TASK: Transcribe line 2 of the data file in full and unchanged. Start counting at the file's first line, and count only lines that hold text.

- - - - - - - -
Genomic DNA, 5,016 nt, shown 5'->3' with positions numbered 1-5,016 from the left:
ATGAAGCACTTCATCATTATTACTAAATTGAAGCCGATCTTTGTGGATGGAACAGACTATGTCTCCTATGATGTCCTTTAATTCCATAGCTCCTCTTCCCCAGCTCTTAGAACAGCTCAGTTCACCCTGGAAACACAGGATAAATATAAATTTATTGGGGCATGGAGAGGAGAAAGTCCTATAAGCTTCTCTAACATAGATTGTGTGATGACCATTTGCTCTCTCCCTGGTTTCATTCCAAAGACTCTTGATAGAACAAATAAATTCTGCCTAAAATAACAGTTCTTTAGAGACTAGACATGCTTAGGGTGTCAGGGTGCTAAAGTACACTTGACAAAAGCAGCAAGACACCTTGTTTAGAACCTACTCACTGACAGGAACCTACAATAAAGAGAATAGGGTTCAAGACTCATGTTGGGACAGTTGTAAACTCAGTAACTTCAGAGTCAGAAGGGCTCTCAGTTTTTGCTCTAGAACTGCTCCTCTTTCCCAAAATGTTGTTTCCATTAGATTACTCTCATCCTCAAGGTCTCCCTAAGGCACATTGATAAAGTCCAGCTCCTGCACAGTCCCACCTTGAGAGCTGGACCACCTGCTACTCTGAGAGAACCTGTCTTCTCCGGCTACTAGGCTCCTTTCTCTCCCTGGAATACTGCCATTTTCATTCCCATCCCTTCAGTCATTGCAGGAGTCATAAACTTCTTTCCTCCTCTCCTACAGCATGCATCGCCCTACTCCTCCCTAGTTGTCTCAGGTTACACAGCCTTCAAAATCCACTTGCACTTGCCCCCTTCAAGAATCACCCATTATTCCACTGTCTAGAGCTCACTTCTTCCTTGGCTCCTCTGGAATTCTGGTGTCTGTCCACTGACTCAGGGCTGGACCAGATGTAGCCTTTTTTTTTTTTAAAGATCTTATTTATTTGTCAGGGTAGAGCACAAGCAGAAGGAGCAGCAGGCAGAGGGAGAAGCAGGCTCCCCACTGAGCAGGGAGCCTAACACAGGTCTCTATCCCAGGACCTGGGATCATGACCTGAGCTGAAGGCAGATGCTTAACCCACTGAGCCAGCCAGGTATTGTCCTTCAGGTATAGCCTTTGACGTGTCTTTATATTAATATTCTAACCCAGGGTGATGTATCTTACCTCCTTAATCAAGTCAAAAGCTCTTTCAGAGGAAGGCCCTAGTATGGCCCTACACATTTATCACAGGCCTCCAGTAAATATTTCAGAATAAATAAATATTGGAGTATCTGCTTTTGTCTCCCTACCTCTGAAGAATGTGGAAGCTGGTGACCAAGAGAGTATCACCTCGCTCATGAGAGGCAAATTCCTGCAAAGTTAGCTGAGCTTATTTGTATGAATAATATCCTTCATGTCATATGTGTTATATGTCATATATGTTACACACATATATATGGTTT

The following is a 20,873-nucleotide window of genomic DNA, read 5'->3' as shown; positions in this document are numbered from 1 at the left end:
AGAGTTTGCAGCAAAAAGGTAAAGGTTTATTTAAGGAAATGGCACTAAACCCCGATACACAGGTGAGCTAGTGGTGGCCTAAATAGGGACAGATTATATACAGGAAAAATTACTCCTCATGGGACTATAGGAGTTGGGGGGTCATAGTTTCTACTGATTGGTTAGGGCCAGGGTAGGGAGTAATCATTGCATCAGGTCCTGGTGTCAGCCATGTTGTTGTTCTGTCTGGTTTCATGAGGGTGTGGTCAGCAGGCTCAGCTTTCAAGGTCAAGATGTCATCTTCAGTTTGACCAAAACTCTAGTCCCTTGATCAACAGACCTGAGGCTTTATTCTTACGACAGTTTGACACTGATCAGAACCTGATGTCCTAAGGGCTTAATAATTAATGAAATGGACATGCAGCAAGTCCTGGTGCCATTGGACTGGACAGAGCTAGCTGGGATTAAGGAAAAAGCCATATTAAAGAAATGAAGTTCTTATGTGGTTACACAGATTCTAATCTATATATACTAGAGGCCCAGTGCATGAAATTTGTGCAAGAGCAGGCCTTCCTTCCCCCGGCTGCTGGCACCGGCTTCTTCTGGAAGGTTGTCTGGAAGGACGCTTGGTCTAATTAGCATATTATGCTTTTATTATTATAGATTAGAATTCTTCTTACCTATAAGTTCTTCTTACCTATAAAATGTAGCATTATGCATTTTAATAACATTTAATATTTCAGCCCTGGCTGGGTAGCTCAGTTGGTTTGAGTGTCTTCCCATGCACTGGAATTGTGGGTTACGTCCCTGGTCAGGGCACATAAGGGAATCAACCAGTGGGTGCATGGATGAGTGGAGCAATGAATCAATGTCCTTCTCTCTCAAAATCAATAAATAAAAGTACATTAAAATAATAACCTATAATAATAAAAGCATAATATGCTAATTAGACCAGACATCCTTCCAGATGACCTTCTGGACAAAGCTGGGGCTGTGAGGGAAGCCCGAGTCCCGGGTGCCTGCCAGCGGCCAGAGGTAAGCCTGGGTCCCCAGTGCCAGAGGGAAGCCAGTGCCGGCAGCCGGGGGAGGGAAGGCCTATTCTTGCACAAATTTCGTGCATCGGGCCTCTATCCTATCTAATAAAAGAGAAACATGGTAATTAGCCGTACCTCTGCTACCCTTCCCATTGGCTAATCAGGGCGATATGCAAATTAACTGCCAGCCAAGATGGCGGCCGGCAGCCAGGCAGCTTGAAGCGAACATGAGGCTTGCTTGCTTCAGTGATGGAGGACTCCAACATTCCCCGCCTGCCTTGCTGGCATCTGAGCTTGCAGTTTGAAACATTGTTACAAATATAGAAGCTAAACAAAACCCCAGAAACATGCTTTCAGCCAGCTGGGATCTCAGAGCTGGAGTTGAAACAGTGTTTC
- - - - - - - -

ATGAAGCACTTCATCATTATTACTAAATTGAAGCCGATCTTTGTGGATGGAACAGACTATGTCTCCTATGATGTCCTTTAATTCCATAGCTCCTCTTCCCCAGCTCTTAGAACAGCTCAGTTCACCCTGGAAACACAGGATAAATATAAATTTATTGGGGCATGGAGAGGAGAAAGTCCTATAAGCTTCTCTAACATAGATTGTGTGATGACCATTTGCTCTCTCCCTGGTTTCATTCCAAAGACTCTTGATAGAACAAATAAATTCTGCCTAAAATAACAGTTCTTTAGAGACTAGACATGCTTAGGGTGTCAGGGTGCTAAAGTACACTTGACAAAAGCAGCAAGACACCTTGTTTAGAACCTACTCACTGACAGGAACCTACAATAAAGAGAATAGGGTTCAAGACTCATGTTGGGACAGTTGTAAACTCAGTAACTTCAGAGTCAGAAGGGCTCTCAGTTTTTGCTCTAGAACTGCTCCTCTTTCCCAAAATGTTGTTTCCATTAGATTACTCTCATCCTCAAGGTCTCCCTAAGGCACATTGATAAAGTCCAGCTCCTGCACAGTCCCACCTTGAGAGCTGGACCACCTGCTACTCTGAGAGAACCTGTCTTCTCCGGCTACTAGGCTCCTTTCTCTCCCTGGAATACTGCCATTTTCATTCCCATCCCTTCAGTCATTGCAGGAGTCATAAACTTCTTTCCTCCTCTCCTACAGCATGCATCGCCCTACTCCTCCCTAGTTGTCTCAGGTTACACAGCCTTCAAAATCCACTTGCACTTGCCCCCTTCAAGAATCACCCATTATTCCACTGTCTAGAGCTCACTTCTTCCTTGGCTCCTCTGGAATTCTGGTGTCTGTCCACTGACTCAGGGCTGGACCAGATGTAGCCTTTTTTTTTTTTAAAGATCTTATTTATTTGTCAGGGTAGAGCACAAGCAGAAGGAGCAGCAGGCAGAGGGAGAAGCAGGCTCCCCACTGAGCAGGGAGCCTAACACAGGTCTCTATCCCAGGACCTGGGATCATGACCTGAGCTGAAGGCAGATGCTTAACCCACTGAGCCAGCCAGGTATTGTCCTTCAGGTATAGCCTTTGACGTGTCTTTATATTAATATTCTAACCCAGGGTGATGTATCTTACCTCCTTAATCAAGTCAAAAGCTCTTTCAGAGGAAGGCCCTAGTATGGCCCTACACATTTATCACAGGCCTCCAGTAAATATTTCAGAATAAATAAATATTGGAGTATCTGCTTTTGTCTCCCTACCTCTGAAGAATGTGGAAGCTGGTGACCAAGAGAGTATCACCTCGCTCATGAGAGGCAAATTCCTGCAAAGTTAGCTGAGCTTATTTGTATGAATAATATCCTTCATGTCATATGTGTTATATGTCATATATGTTACACACATATATATGGTTT